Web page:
RENEE MONTAGNE, HOST:
For years, the GED has offered millions of Americans who left high school before getting a diploma a low-cost second chance. Educators pretty much agree it's time for an overhaul of the test but are concerned that the means to do that may price out the people it's designed to help. That's because the testing service has merged with a British media giant that's for profit. Diane Orson of member station WNPR has more.
DIANE ORSON, BYLINE: When Toni Walker is not in Hartford serving as a Connecticut state representative, you usually find her here at New Haven Adult Education, where she's an assistant principal.
STATE REPRESENTATIVE TONI WALKER: We basically educate approximately 800 people a day. It is open enrollment, so when somebody gets an epiphany and says, I need to get my high school diploma so that I can get a job, they can walk through the doors and they can get it here.
ORSON: Classes are packed from 9:00 A.M. to 9:00 P.M. with people preparing to take the GED test. Steve Cober was a union carpenter for two decades.
STEVE COBER: I come here to try to get my GED to go into a different - something different than carpentry - medical field, something like that.
ORSON: Every decade or so, the test is updated. Last year, the GED Testing Service - part of the non-profit American Council on Education - announced that in order to generate the money needed to revamp the test, it was merging with the for-profit company Pearson, one of the largest educational testing companies in the world.
The new assessment will be more rigorous and aligned with national Common Core standards. It'll be offered only on computer and it'll cost more. Randy Trask, president of the GED Testing Service, says fees to take the exam vary state by state.
RANDY TRASK: Historically, states have chosen to subsidize the GED test, some partially and some in its entirety. The state then chooses what to charge test takers for the test. And the state bears, or has historically borne, all of the costs associated with the delivery of that test and the scoring.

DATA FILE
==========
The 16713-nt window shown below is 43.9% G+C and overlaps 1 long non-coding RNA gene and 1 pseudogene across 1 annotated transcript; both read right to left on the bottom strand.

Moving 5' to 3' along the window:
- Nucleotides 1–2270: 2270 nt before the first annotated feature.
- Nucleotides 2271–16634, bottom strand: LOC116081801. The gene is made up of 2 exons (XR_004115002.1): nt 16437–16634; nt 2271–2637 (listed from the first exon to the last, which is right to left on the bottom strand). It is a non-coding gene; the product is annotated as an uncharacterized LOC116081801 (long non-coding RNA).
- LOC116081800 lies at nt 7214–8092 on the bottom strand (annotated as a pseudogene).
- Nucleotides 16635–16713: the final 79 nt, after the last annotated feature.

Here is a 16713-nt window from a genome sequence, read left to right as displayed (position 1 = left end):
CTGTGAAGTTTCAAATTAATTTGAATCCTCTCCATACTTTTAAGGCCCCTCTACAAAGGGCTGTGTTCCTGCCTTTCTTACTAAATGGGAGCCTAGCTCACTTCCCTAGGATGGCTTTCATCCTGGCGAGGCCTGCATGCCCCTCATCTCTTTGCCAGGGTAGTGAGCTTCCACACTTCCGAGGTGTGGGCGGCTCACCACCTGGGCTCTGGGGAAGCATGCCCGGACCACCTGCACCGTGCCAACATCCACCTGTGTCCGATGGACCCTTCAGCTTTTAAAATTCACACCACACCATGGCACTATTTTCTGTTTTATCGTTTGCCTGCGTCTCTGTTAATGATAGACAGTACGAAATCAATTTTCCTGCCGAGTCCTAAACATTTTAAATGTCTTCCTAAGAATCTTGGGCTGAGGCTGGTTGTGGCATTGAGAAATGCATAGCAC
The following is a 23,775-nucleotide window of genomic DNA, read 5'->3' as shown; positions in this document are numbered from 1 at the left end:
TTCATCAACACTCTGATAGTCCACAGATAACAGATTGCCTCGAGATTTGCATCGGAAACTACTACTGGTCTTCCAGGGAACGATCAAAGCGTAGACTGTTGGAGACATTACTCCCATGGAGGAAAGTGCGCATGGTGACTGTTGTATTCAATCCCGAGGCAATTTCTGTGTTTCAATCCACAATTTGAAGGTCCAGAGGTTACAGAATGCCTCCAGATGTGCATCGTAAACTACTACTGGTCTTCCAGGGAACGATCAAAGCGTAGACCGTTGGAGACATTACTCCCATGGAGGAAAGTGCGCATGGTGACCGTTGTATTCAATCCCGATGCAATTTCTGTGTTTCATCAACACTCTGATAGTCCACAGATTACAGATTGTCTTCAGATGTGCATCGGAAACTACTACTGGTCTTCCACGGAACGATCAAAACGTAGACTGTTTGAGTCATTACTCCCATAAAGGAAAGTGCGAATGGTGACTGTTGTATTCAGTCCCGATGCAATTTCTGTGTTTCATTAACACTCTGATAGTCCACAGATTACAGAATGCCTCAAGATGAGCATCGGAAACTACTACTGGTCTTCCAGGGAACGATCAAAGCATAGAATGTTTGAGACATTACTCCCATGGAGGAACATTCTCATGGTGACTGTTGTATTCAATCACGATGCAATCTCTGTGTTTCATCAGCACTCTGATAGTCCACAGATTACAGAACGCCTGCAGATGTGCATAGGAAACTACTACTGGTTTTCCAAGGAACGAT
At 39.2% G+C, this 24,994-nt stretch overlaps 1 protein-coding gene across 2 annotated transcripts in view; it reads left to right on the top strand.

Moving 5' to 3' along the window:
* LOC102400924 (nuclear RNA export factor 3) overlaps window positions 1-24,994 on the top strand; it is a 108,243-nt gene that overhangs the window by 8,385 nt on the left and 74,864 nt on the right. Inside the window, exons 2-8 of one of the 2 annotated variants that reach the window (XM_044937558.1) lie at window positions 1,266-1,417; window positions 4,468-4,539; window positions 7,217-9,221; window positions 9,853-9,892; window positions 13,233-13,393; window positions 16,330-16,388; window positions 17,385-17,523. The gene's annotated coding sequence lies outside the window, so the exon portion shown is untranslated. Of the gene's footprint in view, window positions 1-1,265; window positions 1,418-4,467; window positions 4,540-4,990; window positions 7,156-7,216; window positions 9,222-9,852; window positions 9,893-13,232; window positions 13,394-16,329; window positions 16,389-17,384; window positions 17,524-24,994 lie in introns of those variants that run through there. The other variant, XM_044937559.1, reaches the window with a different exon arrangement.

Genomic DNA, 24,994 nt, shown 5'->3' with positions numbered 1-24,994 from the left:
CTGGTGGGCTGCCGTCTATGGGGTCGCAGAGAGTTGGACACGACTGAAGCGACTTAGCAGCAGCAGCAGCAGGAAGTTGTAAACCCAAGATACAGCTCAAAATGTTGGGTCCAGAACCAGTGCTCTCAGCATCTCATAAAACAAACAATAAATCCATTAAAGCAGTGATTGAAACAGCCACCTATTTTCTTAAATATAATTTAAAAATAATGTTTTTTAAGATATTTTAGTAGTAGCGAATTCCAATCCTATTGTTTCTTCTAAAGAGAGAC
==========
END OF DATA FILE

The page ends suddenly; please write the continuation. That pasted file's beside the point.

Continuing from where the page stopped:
ORSON: In Connecticut, it costs $13 to take the GED. The actual price of the exam is closer to $60, but the state subsidizes the rest. The new test will jump to $120 dollars. And though Connecticut may pay the difference for awhile, State Rep Toni Walker says that probably won't last. She's worried that the higher cost will hurt the low-income people the test is supposed to help.
WALKER: It is going to be prohibitive. When we have $13, people come here with pennies and nickels, bringing us change to pay for their GED. It's going to be a class issue. People who have no money will never be able to actually take the GED.
ORSON: New Haven Adult Education is also a GED testing site and has begun to ramp up its computer capabilities to prepare for the online exam. But Walker says the change presents another hurdle to students here. Fewer than 20 percent of them have computers at home.
WALKER: So if we don't show them how to use a computer, they're never going to be able to pass the GED because they won't be able to do it online. And that's the way they're going to be delivering the test.
ORSON: Though the GED is by far America's most popular high school equivalency credential, states are starting to explore other options. New York has put out a request for proposal to companies that might be able to create an alternative test. Meanwhile, the new GED is scheduled to replace the current exam in January 2014.
For NPR News, I'm Diane Orson in New Haven.
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